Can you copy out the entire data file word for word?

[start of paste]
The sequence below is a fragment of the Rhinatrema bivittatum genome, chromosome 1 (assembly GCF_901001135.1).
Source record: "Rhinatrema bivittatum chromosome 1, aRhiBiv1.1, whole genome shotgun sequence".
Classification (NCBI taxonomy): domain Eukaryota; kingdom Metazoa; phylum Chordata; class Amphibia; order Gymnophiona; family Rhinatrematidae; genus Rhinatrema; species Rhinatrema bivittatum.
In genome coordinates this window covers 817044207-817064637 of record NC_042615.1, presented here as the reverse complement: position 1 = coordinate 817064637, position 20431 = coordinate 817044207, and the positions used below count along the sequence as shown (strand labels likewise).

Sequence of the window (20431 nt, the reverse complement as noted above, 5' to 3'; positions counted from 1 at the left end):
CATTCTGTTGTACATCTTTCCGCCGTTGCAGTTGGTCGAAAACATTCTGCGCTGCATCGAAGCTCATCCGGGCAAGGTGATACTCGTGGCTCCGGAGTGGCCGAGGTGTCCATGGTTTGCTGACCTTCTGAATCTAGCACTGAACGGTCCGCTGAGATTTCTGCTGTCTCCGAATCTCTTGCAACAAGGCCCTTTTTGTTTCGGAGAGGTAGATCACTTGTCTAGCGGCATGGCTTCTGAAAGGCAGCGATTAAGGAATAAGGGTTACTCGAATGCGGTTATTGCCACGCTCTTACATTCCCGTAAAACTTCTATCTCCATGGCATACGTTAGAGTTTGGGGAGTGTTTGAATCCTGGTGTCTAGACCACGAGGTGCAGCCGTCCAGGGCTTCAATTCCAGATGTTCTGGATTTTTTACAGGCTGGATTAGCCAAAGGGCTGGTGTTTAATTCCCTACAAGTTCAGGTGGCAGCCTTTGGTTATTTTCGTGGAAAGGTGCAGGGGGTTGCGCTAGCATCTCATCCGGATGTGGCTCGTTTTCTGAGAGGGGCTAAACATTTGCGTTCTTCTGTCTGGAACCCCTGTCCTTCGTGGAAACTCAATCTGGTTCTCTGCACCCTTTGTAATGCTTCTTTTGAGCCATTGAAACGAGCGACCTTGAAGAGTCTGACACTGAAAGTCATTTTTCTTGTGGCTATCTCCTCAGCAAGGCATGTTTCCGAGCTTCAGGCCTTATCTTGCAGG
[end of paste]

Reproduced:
The sequence below is a fragment of the Rhinatrema bivittatum genome, chromosome 1 (assembly GCF_901001135.1).
Source record: "Rhinatrema bivittatum chromosome 1, aRhiBiv1.1, whole genome shotgun sequence".
Classification (NCBI taxonomy): domain Eukaryota; kingdom Metazoa; phylum Chordata; class Amphibia; order Gymnophiona; family Rhinatrematidae; genus Rhinatrema; species Rhinatrema bivittatum.
In genome coordinates this window covers 817044207-817064637 of record NC_042615.1, presented here as the reverse complement: position 1 = coordinate 817064637, position 20431 = coordinate 817044207, and the positions used below count along the sequence as shown (strand labels likewise).

Sequence of the window (20431 nt, the reverse complement as noted above, 5' to 3'; positions counted from 1 at the left end):
CATTCTGTTGTACATCTTTCCGCCGTTGCAGTTGGTCGAAAACATTCTGCGCTGCATCGAAGCTCATCCGGGCAAGGTGATACTCGTGGCTCCGGAGTGGCCGAGGTGTCCATGGTTTGCTGACCTTCTGAATCTAGCACTGAACGGTCCGCTGAGATTTCTGCTGTCTCCGAATCTCTTGCAACAAGGCCCTTTTTGTTTCGGAGAGGTAGATCACTTGTCTAGCGGCATGGCTTCTGAAAGGCAGCGATTAAGGAATAAGGGTTACTCGAATGCGGTTATTGCCACGCTCTTACATTCCCGTAAAACTTCTATCTCCATGGCATACGTTAGAGTTTGGGGAGTGTTTGAATCCTGGTGTCTAGACCACGAGGTGCAGCCGTCCAGGGCTTCAATTCCAGATGTTCTGGATTTTTTACAGGCTGGATTAGCCAAAGGGCTGGTGTTTAATTCCCTACAAGTTCAGGTGGCAGCCTTTGGTTATTTTCGTGGAAAGGTGCAGGGGGTTGCGCTAGCATCTCATCCGGATGTGGCTCGTTTTCTGAGAGGGGCTAAACATTTGCGTTCTTCTGTCTGGAACCCCTGTCCTTCGTGGAAACTCAATCTGGTTCTCTGCACCCTTTGTAATGCTTCTTTTGAGCCATTGAAACGAGCGACCTTGAAGAGTCTGACACTGAAAGTCATTTTTCTTGTGGCTATCTCCTCAGCAAGGCATGTTTCCGAGCTTCAGGCCTTATCTTGCAGG